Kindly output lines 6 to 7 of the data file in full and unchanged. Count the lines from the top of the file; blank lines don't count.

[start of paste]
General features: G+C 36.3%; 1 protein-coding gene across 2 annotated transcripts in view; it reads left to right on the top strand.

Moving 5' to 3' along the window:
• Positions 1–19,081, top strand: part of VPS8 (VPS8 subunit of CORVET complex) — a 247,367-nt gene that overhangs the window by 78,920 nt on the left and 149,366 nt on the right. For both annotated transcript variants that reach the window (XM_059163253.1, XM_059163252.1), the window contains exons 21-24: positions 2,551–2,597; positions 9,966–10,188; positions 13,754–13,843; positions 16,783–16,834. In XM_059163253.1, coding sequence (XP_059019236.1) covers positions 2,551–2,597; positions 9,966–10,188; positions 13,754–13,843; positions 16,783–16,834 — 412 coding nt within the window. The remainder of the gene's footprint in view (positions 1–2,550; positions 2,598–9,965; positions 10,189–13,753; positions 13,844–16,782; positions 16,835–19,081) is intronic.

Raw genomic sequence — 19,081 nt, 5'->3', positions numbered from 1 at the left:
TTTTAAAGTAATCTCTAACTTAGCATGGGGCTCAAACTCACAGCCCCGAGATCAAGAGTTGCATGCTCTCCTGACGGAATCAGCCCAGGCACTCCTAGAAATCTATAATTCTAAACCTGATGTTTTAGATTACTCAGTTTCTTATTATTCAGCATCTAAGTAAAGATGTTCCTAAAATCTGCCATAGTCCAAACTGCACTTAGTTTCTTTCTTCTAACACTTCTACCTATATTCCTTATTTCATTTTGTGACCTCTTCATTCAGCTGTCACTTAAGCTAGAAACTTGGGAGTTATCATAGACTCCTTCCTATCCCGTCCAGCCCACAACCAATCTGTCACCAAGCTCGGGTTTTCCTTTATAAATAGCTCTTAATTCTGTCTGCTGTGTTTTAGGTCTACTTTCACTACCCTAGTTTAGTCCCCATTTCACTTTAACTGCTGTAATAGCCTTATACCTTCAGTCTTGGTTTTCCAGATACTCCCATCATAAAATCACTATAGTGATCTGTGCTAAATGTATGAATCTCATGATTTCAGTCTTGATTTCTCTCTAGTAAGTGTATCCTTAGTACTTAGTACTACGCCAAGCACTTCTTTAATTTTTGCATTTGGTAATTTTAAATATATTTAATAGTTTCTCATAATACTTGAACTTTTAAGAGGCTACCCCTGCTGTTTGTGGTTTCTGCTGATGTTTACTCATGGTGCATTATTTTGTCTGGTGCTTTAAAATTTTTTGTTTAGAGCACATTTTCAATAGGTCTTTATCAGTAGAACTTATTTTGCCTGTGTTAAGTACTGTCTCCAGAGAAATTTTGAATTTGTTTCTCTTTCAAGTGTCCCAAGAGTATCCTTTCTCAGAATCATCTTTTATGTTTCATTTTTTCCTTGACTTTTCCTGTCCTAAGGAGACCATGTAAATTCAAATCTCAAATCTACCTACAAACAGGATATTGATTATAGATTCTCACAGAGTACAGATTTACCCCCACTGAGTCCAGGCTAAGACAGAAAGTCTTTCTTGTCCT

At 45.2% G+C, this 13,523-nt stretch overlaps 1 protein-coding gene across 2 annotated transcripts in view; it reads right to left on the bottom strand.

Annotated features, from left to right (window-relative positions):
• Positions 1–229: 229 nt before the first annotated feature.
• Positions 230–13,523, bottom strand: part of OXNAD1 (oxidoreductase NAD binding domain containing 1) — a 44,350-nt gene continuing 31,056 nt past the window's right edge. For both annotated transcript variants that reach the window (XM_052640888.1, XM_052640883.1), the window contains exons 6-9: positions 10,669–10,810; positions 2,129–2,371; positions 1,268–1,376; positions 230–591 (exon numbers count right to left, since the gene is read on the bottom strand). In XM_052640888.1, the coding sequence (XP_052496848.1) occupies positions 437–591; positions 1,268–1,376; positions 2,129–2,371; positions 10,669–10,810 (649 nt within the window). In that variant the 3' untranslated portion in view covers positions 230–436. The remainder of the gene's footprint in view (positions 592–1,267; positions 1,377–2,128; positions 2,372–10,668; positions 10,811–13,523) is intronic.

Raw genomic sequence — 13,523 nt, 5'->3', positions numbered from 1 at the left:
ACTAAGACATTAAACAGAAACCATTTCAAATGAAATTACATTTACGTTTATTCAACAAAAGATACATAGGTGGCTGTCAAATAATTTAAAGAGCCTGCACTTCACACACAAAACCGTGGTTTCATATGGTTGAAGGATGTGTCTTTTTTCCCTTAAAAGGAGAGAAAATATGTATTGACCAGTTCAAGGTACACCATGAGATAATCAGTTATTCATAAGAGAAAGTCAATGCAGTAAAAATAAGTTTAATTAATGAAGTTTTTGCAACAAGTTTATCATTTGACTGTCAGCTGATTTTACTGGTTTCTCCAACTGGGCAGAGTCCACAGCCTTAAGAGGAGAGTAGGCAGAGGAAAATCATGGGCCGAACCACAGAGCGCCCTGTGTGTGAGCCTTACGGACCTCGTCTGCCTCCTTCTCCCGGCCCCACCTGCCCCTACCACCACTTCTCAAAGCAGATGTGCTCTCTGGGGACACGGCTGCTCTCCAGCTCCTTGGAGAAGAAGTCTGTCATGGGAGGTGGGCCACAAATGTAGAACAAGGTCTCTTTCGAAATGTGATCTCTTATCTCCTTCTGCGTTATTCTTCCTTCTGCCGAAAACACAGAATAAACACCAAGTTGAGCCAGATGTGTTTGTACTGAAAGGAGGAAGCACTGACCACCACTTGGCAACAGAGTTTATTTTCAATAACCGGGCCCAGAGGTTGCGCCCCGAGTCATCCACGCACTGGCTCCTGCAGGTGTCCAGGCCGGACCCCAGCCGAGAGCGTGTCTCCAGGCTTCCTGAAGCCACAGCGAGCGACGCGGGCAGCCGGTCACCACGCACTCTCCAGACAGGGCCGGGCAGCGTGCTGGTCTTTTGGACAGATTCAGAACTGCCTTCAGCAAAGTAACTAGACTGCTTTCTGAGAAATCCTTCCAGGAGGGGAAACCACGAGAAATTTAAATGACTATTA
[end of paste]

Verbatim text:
At 45.2% G+C, this 13,523-nt stretch overlaps 1 protein-coding gene across 2 annotated transcripts in view; it reads right to left on the bottom strand.

Annotated features, from left to right (window-relative positions):